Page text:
The Americanization of the Holocaust
"If the Holocaust, as image and symbol, seems to have sprung loose from its origins, it does not mean we should decry Americanization; rather, the pervasive presence of representations of the Holocaust in our culture demands responsible evaluation and interpretation."—from the Introduction
The Holocaust is everywhere in American cultural consciousness today—in movies, books, theater, and television, in college courses, museums, and public monuments. In The Americanization of the Holocaust, Hilene Flanzbaum presents a collection of essays on America's cultural appropriation of this central event in twentieth-century history. The authors discuss a broad range of topics and examples, from Schindler's List to Elie Wiesel's throwing out the first pitch at the Mets season opener in 1988, from the idealizations of Anne Frank to a cookbook of recipes from survivors of the Terezin concentration camp, from a look at Art Spiegelman's acclaimed comic book Maus to a contemporary faux pas at the Nike Corporation. While several authors draw directly from the testimony of survivors, the volume as a whole examines how much of our knowledge of the Holocaust comes to us through cultural filters—from editors and publishers, producers and directors, artists and advertising executives. Covering the more than fifty years since the end of the Holocaust, this rich and comprehensive overview spans a wide variety of critical approaches, media, and genres.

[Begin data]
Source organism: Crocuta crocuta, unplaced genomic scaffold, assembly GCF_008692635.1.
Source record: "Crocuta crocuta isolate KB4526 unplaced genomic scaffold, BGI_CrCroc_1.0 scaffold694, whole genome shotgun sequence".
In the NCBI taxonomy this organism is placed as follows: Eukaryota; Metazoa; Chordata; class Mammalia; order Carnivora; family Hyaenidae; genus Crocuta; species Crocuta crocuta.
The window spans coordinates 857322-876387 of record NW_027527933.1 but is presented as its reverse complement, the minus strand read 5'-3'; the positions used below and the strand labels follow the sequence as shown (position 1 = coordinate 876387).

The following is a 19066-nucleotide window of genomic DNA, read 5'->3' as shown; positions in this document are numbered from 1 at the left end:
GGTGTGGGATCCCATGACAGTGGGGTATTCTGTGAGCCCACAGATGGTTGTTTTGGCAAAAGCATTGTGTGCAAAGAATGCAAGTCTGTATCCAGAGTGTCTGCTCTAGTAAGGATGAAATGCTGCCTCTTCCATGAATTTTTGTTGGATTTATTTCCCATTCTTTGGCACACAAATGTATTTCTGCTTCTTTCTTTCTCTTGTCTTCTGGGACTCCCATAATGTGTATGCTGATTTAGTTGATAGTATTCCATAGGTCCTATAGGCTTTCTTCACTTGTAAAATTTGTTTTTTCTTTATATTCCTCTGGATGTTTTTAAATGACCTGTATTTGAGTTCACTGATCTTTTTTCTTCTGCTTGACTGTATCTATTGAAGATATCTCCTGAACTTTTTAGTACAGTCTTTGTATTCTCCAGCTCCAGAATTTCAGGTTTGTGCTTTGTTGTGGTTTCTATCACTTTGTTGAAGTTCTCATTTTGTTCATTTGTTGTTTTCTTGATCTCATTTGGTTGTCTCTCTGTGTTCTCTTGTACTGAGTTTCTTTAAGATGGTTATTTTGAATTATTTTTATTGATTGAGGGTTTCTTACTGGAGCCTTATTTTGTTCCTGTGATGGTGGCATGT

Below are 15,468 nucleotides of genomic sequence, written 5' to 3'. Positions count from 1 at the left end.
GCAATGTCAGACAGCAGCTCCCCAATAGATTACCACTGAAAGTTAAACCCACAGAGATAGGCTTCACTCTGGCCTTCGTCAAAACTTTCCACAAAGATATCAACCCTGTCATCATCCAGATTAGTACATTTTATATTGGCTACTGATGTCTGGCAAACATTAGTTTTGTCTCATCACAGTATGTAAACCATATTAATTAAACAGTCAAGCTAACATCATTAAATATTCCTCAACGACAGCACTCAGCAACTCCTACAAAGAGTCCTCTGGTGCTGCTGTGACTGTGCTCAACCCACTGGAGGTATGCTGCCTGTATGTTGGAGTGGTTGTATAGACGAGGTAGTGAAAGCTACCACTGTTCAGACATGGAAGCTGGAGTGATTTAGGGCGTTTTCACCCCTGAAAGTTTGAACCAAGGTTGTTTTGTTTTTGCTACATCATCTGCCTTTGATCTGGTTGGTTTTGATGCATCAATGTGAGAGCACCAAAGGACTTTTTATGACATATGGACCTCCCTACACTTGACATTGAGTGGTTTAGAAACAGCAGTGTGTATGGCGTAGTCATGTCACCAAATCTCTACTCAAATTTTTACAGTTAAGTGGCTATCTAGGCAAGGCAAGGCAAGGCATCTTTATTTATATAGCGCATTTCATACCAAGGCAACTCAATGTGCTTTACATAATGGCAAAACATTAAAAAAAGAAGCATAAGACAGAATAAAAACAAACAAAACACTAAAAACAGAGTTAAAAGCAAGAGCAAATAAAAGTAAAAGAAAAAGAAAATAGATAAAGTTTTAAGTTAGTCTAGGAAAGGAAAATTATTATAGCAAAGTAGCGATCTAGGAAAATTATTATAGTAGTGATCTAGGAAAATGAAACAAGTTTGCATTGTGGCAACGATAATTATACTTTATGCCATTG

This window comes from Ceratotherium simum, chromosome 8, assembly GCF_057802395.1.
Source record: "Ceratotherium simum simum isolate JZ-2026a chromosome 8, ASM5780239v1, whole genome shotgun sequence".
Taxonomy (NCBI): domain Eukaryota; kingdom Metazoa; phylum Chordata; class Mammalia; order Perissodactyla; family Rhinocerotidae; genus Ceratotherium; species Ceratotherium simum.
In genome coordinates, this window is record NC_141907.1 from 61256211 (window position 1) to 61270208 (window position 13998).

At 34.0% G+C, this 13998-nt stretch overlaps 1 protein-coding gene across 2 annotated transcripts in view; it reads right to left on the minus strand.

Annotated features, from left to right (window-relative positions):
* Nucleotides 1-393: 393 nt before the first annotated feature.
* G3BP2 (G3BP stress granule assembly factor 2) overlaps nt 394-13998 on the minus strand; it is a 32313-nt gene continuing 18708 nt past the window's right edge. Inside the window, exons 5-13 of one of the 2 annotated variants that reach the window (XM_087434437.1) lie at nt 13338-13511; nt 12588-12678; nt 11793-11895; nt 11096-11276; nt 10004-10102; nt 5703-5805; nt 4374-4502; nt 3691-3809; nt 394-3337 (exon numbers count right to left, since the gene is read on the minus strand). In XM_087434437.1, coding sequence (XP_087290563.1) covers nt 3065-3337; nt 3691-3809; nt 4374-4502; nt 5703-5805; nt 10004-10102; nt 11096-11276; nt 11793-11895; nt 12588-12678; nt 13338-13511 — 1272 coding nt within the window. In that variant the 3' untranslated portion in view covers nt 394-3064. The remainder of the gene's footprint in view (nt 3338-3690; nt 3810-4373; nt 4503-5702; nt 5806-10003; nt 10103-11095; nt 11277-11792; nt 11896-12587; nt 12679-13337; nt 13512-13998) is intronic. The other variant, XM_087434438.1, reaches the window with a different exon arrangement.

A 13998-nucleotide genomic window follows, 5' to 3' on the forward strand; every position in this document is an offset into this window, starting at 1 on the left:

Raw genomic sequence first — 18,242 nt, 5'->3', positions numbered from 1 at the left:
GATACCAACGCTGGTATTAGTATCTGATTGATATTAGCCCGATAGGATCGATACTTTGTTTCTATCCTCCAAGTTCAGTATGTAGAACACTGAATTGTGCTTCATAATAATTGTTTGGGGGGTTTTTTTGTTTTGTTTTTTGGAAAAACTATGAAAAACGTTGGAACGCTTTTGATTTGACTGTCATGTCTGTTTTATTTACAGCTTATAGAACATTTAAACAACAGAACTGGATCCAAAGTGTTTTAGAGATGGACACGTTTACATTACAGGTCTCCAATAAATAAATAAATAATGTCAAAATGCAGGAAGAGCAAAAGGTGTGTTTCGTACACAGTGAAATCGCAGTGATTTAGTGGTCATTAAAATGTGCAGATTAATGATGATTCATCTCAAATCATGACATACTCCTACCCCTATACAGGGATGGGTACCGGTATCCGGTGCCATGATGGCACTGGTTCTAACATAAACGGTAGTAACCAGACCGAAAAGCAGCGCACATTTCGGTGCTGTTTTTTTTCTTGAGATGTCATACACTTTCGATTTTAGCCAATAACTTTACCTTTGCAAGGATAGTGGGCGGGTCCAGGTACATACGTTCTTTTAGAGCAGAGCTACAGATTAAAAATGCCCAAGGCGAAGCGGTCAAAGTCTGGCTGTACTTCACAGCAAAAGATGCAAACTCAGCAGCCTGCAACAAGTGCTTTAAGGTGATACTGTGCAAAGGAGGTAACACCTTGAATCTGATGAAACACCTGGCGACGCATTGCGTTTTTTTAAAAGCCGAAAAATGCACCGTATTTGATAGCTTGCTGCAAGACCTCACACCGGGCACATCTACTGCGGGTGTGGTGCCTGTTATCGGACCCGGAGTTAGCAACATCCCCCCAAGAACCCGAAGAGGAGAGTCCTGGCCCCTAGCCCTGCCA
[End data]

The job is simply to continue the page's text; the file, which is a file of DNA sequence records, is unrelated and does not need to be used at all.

About the Author
Hilene Flanzbaum is an associate professor of English at Butler University in Indianapolis, Indiana, and an editor of Jewish-American Literature: A Norton Anthology.
Hilene Flanzbaum accepts with a refreshing lack of dogma the notion that 'the imprint of a multicultural but predominantly Gentile America' will inevitably flatten—but also broaden—American Holocaust consciousness.
Delineates very well how much the perception of Holocaust survivors (and their descendants) and of Holocaust literature (in the broadest sense) have changed over the last forty years.
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